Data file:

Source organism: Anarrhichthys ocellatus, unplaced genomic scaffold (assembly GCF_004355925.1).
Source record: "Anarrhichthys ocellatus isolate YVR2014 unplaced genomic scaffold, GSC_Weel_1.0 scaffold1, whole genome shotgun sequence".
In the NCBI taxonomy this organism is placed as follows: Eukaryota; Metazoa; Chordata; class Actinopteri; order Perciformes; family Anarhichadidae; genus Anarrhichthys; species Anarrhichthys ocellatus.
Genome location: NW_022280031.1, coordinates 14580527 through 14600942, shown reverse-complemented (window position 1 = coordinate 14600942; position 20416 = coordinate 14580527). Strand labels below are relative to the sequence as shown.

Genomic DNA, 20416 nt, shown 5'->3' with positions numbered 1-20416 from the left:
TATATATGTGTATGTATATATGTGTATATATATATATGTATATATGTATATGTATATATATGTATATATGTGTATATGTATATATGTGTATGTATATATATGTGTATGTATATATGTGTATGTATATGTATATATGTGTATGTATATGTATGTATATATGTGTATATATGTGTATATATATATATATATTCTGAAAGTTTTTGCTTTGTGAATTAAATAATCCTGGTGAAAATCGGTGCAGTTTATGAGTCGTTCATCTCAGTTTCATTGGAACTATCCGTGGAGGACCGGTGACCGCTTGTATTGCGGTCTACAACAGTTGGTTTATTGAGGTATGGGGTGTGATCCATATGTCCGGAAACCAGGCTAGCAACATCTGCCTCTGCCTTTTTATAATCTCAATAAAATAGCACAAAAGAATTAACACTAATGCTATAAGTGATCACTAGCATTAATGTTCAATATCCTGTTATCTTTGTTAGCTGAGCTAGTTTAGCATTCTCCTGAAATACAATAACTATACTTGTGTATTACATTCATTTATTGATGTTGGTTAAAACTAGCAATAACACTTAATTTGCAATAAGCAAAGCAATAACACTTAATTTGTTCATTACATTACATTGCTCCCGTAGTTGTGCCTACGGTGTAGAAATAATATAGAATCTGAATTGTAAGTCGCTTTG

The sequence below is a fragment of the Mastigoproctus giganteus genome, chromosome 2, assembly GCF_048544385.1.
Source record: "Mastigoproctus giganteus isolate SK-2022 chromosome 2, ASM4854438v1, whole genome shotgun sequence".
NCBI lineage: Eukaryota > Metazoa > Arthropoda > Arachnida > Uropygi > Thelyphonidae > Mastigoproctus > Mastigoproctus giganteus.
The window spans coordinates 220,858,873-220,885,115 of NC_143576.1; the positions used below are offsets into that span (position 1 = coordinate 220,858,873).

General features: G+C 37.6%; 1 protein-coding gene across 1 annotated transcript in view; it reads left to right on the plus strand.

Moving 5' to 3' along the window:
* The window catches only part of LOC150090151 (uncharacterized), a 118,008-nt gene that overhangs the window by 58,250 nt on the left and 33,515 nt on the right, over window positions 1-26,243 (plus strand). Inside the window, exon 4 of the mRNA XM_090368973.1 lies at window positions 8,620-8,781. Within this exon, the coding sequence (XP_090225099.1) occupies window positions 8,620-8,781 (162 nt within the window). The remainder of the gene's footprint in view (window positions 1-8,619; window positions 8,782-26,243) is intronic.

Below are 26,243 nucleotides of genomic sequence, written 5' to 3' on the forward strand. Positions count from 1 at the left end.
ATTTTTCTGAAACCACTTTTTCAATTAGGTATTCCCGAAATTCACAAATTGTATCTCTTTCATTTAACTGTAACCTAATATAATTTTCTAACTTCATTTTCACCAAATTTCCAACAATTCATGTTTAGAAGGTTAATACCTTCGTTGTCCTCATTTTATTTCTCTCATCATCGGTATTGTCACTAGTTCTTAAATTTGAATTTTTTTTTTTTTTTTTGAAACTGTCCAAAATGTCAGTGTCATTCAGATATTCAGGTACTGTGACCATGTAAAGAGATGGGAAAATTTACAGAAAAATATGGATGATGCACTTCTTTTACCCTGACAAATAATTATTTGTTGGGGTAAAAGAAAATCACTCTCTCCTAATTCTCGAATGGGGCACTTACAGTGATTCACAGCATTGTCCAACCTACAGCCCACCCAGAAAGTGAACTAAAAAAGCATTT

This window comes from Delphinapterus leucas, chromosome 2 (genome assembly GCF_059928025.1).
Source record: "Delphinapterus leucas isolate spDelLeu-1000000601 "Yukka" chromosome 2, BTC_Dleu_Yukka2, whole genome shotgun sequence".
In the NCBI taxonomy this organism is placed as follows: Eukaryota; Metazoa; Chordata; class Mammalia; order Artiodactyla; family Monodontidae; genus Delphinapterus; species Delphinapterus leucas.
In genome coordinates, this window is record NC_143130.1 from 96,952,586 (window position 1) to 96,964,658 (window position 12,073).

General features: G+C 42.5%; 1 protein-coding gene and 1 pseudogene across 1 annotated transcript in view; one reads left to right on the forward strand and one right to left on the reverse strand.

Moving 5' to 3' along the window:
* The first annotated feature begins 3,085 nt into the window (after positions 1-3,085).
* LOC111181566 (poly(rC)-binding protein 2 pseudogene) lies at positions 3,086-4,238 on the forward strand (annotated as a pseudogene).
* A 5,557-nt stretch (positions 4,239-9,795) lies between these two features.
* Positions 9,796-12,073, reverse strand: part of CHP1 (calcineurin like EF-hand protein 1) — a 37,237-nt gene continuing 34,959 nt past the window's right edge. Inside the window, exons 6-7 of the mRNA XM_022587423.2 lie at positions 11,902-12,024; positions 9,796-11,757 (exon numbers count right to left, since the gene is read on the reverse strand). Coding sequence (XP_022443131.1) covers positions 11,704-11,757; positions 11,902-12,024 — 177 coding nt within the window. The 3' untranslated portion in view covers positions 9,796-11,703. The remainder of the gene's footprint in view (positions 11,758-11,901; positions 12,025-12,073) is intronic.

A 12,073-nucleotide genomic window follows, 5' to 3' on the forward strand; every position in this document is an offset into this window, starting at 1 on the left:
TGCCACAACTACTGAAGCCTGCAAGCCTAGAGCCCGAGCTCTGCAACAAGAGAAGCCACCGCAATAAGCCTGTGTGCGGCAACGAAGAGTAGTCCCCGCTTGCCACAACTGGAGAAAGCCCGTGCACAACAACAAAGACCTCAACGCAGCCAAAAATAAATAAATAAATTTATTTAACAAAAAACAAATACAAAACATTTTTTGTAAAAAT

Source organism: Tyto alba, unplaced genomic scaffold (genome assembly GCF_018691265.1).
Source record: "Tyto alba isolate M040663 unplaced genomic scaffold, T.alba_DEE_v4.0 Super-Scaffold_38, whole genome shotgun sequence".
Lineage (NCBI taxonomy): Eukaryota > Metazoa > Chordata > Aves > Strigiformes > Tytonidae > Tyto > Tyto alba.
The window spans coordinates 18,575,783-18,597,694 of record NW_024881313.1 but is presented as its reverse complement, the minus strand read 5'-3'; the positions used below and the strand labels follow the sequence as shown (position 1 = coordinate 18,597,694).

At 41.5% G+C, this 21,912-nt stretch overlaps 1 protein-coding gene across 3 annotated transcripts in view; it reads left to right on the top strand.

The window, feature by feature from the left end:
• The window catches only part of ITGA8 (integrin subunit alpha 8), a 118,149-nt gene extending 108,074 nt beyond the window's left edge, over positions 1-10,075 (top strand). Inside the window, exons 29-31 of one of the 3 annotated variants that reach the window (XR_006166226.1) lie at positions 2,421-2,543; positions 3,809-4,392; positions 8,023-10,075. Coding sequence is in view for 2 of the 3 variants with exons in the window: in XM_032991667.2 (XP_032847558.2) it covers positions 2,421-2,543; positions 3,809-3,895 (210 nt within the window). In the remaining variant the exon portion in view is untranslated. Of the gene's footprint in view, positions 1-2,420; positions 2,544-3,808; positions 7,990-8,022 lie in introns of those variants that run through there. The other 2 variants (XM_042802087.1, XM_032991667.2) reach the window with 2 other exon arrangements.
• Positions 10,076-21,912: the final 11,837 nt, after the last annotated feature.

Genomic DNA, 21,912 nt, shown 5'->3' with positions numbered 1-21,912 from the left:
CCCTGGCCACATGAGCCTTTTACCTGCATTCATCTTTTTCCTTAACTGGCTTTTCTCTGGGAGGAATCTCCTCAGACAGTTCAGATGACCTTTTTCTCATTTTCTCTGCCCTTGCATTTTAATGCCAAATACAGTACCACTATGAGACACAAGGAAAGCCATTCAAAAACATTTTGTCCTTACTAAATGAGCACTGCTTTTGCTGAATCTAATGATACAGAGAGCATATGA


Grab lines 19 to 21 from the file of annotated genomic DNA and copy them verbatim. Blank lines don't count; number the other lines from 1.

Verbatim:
In genome coordinates, this window is record NC_143130.1 from 96,952,586 (window position 1) to 96,964,658 (window position 12,073).

General features: G+C 42.5%; 1 protein-coding gene and 1 pseudogene across 1 annotated transcript in view; one reads left to right on the forward strand and one right to left on the reverse strand.

Moving 5' to 3' along the window: